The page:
CLIENT SPOTLIGHT: Grillo's Pickles

If you haven't been to the Grillo's Pickles website, you should. There, you'll find the fantastic story of how this company began. We've copied part of it here to save you a click.

Grillo's Pickles began with a pickle cart, just a small wooden stand in downtown Boston, where Travis Grillo and his friends would sell two spears for one dollar. Travis would make the pickles by night using his family's 100-year old recipe - one he'd memorized from making pickles every summer as a kid. In the morning, Travis would bike to the Boston Common and set up the cart with his buddies. They'd hang out all day, urging people to try the simple Grillo family pickle. It was a small business but Travis worked hard for it. He made more pickles, biked more miles, and slept less hours than he ever had before.
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CLIENT SPOTLIGHT: Factory Five Racing

Factory Five Racing was founded in 1995. Over the years they have grown from a start-up business in a small garage to become the world's largest manufacturer of "build-it-yourself" component car kits. They employ a full-time crew of about 40 people, and are located in Wareham, Massachusetts (about an hour south of Boston). They make their products right here in the USA, in the heart of New England where American manufacturing was born.
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CLIENT SPOTLIGHT: Luca + Danni

Fred and Danny Magnanimi grew up watching their father create beautiful, handcrafted jewelry in the family's Cranston, RI jewelry manufacturing business. When the boys grew up, Fred moved to New York and began working on Wall Street as an investment banker, while younger brother Danny, still enamored by the family business, stayed home. Increased competition from overseas businesses created significant challenges for the business, but Danny was confident he could find a way for the family business to evolve and thrive. This was his mission, this was his passion.
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        Commercial Real Estate: Looking Ahead to 2017

        As we enter the fourth quarter of 2016, it makes sense to look ahead at what is in store for commercial real estate in 2017. There are several factors that will impact the market in New England, and although surprises can always occur, I believe the outlook is generally positive.

        First, it appears that the Fed will keep us in a low interest rate environment which means continued low cap rates on commercial real estate. Most economists expect a rate hike in 2016, but the consensus opinion seems to be that any rate increase will be limited to 25 or 50 basis points, with a similar rate increase likely in 2017. Given the continued low inflation rate, and the always precarious nature of the recovery from the Great Recession, the Fed will be hard pressed to aggressively move interest rates up from the current levels.

        These low interest and cap rates have created price pressures in Boston and other top markets. It is hard to imagine prices in Boston increasing further and lowering cap rates below 4%. Rather, I would expect to see movement in other New England markets as developers move out of Boston into areas where prices have more room to grow.

        A related factor is the appetite lenders have for real estate development loans. Although certain types of development (think multifamily housing) are seeing lessened interest from banks and other lenders, on the whole, competition remains strong among banks, insurance companies, and private equity funds to finance many real estate projects. For example, we have been involved in assisted living, rehabilitation, and other medical related projects in 2016, and both equity and debt are readily available to developers operating in those sectors.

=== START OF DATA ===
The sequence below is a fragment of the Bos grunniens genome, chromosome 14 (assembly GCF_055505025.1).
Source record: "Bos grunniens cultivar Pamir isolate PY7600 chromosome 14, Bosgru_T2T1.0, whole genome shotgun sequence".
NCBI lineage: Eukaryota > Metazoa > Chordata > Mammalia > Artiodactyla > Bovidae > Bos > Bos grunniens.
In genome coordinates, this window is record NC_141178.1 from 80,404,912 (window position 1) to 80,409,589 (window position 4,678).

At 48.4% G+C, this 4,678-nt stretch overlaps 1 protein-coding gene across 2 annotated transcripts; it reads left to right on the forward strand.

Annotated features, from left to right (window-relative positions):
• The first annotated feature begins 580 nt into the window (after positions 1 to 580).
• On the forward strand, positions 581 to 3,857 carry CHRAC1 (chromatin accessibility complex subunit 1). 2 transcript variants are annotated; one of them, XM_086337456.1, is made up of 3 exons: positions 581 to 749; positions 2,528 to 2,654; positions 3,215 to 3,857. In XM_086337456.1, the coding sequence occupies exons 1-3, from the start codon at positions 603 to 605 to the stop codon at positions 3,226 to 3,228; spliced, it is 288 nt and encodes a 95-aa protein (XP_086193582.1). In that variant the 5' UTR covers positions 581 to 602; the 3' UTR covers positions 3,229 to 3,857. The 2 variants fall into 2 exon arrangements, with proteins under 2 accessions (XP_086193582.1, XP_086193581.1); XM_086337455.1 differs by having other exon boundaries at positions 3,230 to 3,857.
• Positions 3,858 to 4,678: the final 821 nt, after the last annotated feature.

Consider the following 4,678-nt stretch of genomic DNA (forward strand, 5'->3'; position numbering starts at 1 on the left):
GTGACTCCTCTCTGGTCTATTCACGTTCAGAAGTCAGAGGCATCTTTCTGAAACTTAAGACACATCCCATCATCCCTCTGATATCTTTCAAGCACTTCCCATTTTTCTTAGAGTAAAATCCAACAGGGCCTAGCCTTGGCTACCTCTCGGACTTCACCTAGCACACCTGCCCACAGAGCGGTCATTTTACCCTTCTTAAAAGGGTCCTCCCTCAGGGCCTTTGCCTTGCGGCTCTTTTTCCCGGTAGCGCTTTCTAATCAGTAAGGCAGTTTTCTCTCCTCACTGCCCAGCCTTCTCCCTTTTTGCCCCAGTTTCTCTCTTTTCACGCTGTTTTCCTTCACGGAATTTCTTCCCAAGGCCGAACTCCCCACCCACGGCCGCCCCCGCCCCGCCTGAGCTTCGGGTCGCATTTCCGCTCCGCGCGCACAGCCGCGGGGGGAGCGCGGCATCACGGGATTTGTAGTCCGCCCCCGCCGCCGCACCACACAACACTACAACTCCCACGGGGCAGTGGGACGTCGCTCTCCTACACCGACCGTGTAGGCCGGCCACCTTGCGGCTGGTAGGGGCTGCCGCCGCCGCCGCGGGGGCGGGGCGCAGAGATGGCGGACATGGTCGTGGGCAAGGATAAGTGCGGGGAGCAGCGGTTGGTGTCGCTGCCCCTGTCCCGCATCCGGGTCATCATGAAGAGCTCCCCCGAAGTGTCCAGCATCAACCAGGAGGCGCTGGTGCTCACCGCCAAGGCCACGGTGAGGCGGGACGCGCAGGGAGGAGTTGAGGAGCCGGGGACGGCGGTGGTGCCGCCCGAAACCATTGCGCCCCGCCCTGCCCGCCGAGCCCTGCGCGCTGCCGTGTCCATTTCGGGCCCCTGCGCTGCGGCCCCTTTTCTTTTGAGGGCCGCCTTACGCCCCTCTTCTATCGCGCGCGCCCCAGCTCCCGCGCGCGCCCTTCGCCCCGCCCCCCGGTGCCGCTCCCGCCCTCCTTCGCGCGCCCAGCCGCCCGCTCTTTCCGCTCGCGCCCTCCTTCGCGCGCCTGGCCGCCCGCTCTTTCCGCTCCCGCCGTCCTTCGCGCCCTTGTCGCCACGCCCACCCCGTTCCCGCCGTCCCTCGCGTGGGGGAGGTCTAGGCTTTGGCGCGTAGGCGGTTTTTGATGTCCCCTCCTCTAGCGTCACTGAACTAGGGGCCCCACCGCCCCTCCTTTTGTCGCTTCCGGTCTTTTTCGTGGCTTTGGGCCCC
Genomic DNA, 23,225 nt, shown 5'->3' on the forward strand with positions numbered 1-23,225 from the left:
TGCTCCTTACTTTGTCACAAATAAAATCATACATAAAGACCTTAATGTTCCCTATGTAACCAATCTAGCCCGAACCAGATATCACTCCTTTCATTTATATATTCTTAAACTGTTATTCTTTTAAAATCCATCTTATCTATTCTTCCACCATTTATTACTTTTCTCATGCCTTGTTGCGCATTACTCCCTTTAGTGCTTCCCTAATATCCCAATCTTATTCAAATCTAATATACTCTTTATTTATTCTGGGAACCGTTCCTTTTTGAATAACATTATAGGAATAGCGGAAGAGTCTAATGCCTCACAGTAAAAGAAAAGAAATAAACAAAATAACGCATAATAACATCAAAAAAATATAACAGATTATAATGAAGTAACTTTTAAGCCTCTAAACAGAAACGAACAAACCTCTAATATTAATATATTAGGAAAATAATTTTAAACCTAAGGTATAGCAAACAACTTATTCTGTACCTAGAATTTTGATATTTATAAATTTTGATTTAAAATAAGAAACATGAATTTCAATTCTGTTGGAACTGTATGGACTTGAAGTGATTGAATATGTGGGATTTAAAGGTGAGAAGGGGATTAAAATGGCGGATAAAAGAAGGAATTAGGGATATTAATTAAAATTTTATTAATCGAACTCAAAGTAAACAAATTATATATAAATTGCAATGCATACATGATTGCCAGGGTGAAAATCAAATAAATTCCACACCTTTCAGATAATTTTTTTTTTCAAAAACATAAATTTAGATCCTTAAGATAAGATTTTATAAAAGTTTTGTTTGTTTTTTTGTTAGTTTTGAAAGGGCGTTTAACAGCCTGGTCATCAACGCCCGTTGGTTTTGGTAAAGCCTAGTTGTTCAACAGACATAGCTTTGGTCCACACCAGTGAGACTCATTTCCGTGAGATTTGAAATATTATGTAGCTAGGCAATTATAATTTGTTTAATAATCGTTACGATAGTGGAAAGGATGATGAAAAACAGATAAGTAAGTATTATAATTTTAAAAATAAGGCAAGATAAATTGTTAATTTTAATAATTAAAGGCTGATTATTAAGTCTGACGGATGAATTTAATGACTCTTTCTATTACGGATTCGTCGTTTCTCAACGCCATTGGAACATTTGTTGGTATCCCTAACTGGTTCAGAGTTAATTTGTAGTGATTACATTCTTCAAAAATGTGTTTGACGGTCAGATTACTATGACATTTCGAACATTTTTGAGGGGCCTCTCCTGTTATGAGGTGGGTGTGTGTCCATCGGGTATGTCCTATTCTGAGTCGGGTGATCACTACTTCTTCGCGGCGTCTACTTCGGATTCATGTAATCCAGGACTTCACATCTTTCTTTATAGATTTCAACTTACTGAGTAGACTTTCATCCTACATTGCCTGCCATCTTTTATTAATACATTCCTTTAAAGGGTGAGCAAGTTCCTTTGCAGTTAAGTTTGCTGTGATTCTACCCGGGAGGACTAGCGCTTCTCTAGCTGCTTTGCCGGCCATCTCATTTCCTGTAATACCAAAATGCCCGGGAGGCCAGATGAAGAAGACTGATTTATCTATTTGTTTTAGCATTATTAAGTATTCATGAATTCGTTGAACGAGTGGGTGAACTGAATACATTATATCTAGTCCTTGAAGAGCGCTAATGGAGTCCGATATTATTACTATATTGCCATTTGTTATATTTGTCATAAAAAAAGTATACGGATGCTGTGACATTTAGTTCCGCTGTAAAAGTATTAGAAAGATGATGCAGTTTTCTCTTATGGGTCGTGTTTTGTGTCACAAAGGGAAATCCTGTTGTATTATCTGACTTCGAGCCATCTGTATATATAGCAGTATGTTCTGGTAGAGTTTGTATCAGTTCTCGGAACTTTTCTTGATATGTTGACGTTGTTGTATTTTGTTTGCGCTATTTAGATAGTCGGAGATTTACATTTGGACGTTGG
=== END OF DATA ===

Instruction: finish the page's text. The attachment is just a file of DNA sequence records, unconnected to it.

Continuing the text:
An additional source of capital for real estate developers remains EB-5 money. The EB-5 program provides a method for foreign nationals investing money in the U.S. to obtain a green card by investing $500,000 in a Targeted Employment Area (defined as an area of high unemployment or a rural area) or $1 million outside a Targeted Employment Area. The investment must create or preserve at least ten jobs for workers in the U.S.

        To date, we have seen many projects funded in part by money invested by foreign nationals. Political instability and the allure of a green card allowing permanent U.S. residency have been the major impetus behind the popularity of the EB-5 program. Many of these investors, especially in New England, are from China, Korea, and other Asian countries.

        However, as political and economic instability spread through events like Brexit, it is a very real possibility that the EB-5 program may become popular with investors from the United Kingdom, and perhaps, even elsewhere in Europe. Foreign investment in American real estate has risen dramatically over the last several years, and most analysts expect that to continue in 2017.

        Recent changes in American law also continue to stimulate foreign investment. The Protecting Americans from Tax Hikes Act of 2015 contained important modifications to the Foreign Investment in Real Property Tax Act of 1980 (FIRPTA). The changes are foreign taxpayer-friendly. In particular, they reduce impediments for non-U.S. investors investing in U.S. real estate by allowing foreign investors to be treated similarly to U.S. taxpayers, which will likely lead to an increase in foreign investment in the American real estate market as well.

        Unexpected political and economic events can always arise that make a mockery of any prediction concerning the real estate market. However, barring such an unexpected event, the factors discussed above should lead to a positive commercial real estate market in New England during the next year. Whatever happens, it is sure to be interesting!